Out of the blue he mentioned that we didn't let him go trick or treating one year when he was 10 years old. It was random. I get the sense that he's emotionally immature.
  6. toughlovin

    toughlovin Guest

    I am coming late to this.... it really does seem you and your wife need to get on the same page. How does she see his break down and thoughts. Has he had some serious therapy.... my guess is he has done some things that he is really ashamed of and cant forgive himself and so just feels as if he is evil... that may be me projecting as i know that is part of what my sons problem is. Anyway sounds like he needs help and maybe him breaking down was a door opening to him accepting some help?

  7. GB_42_XYZ

    GB_42_XYZ Member

    I'm not sure help is possible. I was doing a little google research today and found this:

    I'm not 100% sure he could be defined as 100% narcissistic, but he meets all 1-9 requirements for being a sociopath.
    There doesn't seem to be anything we can about that. I need to seriously figure out how to get out of this situation.
  8. GB_42_XYZ

    GB_42_XYZ Member

    Maybe he's Autism Spectrum Disorders (ASD). I don't know. He doesn't appear to be a good enough planner to be a sociopath. I think I need to talk with a therapist.
  9. Kathy813

    Kathy813 Well-Known Member Staff Member

    Has your difficult child ever been diagnosed by a psychiatrist? Have you looked into making him leave your home?

  10. GB_42_XYZ

    GB_42_XYZ Member

    He has talked to a variety of psychologists and one psychiatrist but I don't think we ever got any official diagnosis. My wife and I are not on the same page. I think I'm going to just have to take care of myself.
  11. GB_42_XYZ

    GB_42_XYZ Member

    Who should I talk to? Or should I just leave? I don't really want to continue living like this.
  12. recoveringenabler

    recoveringenabler Well-Known Member Staff Member

    Would your wife be willing to talk to a counselor with you so you could look at options together? If you're not on the same page, it doesn't sound at all fair to you to live this way. If your son has mental issues, you could contact NAMI, which is National Alliance for Mental Illness, they have chapters everywhere, you can access them online and check them out. They have really good programs for parents which not only educate you but I have found them to be very helpful with offering options. Have you talked to your wife about the seriousness of your feelings? If not of course that would be the next step. If so, leaving may be your only option. I know from my own experience that living with an adult child who is acting like your son is very, very hard on relationships and would be especially so if you and your wife are doing different battles. If it were me, I would be very clear with my partner about what I am willing to do and what I am not willing to do and try to work out options with a counselor. If she is unwilling to do anything to work with you, geez, I am sorry, but that would appear to me as if I would have no choice but to leave. I am very sorry you find yourself in this situation. You sound like you're being held hostage by your sons behavior and your wife is allowing it.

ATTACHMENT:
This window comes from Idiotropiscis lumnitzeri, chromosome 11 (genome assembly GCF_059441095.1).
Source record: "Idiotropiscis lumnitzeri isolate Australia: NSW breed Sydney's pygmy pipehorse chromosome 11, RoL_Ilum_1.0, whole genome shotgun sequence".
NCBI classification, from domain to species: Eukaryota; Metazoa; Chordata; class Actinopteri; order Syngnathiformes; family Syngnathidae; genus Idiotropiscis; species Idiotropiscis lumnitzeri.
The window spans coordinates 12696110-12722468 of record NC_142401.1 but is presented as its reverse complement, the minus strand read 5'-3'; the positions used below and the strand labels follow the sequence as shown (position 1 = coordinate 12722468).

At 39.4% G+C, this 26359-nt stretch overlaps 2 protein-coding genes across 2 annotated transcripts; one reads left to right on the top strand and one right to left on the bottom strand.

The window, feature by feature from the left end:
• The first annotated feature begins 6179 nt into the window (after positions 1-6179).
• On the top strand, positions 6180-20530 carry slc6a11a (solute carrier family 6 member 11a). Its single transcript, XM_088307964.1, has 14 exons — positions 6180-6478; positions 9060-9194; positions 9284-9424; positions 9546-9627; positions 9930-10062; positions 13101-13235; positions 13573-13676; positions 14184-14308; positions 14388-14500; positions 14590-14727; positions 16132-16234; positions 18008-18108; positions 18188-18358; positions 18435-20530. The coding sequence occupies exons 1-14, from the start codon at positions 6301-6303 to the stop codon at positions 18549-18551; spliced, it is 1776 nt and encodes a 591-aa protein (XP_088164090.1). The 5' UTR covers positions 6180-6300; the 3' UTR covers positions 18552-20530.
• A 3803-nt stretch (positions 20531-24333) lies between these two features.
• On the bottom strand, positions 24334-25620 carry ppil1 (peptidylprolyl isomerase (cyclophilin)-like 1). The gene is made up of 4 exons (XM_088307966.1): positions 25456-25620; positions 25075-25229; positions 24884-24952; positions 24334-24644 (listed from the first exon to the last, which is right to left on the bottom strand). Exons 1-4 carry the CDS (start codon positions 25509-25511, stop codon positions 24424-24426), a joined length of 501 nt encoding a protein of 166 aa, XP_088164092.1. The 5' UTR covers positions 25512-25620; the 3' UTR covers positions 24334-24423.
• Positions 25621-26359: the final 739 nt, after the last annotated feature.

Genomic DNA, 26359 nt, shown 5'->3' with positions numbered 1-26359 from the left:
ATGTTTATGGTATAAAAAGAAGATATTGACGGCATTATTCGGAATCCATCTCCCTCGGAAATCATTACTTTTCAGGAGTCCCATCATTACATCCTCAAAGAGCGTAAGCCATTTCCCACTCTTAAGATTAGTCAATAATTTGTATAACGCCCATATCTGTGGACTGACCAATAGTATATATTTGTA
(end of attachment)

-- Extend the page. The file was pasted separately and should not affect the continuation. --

13. InsaneCdn

    InsaneCdn Well-Known Member

    Miracles do exist, in a sense. But... it would take both of you being on the same page, and at this age would require your son to want to cooperate.

    But... I've been watching your posts, not responding because the primary presentation was substance abuse.... and I noticed that you are starting to wonder what else is going on. Something like Autism Spectrum Disorders (ASD) or Aspie would definitely account for him feeling like "he's not like everyone else". Aspies and Autism Spectrum Disorders (ASD) people are "wired differently". They DO think differently. Many of them can still be successful in life, but it really helps to know what you are dealing with.

    You can't, however, force a 19 year old to cooperate for an evaluation. It would have to be something he wants, too.
  14. Calamity Jane

    Calamity Jane Well-Known Member

    I'm so sorry. I know how it feels to be caught in the middle with a substance abuser, verbal and physical abuser on one side, and a spouse who is trying to help, but is failing and actually enabling the difficult child, who is the third part of the triangle.
    My sincere advice would be to seek help for yourself first. Get into's like living in a war zone with no one sane to talk with. I urge you to get into therapy - both you and your wife - but if she will not go, then go yourself.